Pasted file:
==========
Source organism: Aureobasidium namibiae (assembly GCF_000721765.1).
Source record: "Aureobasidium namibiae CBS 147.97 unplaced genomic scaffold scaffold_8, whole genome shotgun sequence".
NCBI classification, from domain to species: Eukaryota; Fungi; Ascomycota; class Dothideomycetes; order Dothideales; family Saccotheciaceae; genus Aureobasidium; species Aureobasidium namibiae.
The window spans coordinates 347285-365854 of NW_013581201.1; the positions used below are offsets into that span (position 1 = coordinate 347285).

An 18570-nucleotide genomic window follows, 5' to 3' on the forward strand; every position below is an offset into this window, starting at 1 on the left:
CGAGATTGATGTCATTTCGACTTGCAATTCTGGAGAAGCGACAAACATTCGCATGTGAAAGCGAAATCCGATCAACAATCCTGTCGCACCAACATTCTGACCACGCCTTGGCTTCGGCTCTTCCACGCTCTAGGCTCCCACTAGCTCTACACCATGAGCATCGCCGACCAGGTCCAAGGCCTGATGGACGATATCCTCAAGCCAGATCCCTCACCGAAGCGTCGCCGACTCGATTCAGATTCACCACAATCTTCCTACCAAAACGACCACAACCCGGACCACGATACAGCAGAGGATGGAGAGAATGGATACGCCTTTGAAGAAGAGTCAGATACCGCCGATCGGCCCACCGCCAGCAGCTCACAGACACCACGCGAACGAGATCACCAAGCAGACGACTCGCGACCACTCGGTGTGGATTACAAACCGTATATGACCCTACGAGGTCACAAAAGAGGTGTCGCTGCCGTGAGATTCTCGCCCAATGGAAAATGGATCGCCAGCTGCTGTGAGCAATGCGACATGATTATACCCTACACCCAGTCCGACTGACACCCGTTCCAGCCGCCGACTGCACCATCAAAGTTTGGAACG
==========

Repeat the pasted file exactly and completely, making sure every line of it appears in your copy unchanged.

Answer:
Source organism: Aureobasidium namibiae (assembly GCF_000721765.1).
Source record: "Aureobasidium namibiae CBS 147.97 unplaced genomic scaffold scaffold_8, whole genome shotgun sequence".
NCBI classification, from domain to species: Eukaryota; Fungi; Ascomycota; class Dothideomycetes; order Dothideales; family Saccotheciaceae; genus Aureobasidium; species Aureobasidium namibiae.
The window spans coordinates 347285-365854 of NW_013581201.1; the positions used below are offsets into that span (position 1 = coordinate 347285).

An 18570-nucleotide genomic window follows, 5' to 3' on the forward strand; every position below is an offset into this window, starting at 1 on the left:
CGAGATTGATGTCATTTCGACTTGCAATTCTGGAGAAGCGACAAACATTCGCATGTGAAAGCGAAATCCGATCAACAATCCTGTCGCACCAACATTCTGACCACGCCTTGGCTTCGGCTCTTCCACGCTCTAGGCTCCCACTAGCTCTACACCATGAGCATCGCCGACCAGGTCCAAGGCCTGATGGACGATATCCTCAAGCCAGATCCCTCACCGAAGCGTCGCCGACTCGATTCAGATTCACCACAATCTTCCTACCAAAACGACCACAACCCGGACCACGATACAGCAGAGGATGGAGAGAATGGATACGCCTTTGAAGAAGAGTCAGATACCGCCGATCGGCCCACCGCCAGCAGCTCACAGACACCACGCGAACGAGATCACCAAGCAGACGACTCGCGACCACTCGGTGTGGATTACAAACCGTATATGACCCTACGAGGTCACAAAAGAGGTGTCGCTGCCGTGAGATTCTCGCCCAATGGAAAATGGATCGCCAGCTGCTGTGAGCAATGCGACATGATTATACCCTACACCCAGTCCGACTGACACCCGTTCCAGCCGCCGACTGCACCATCAAAGTTTGGAACG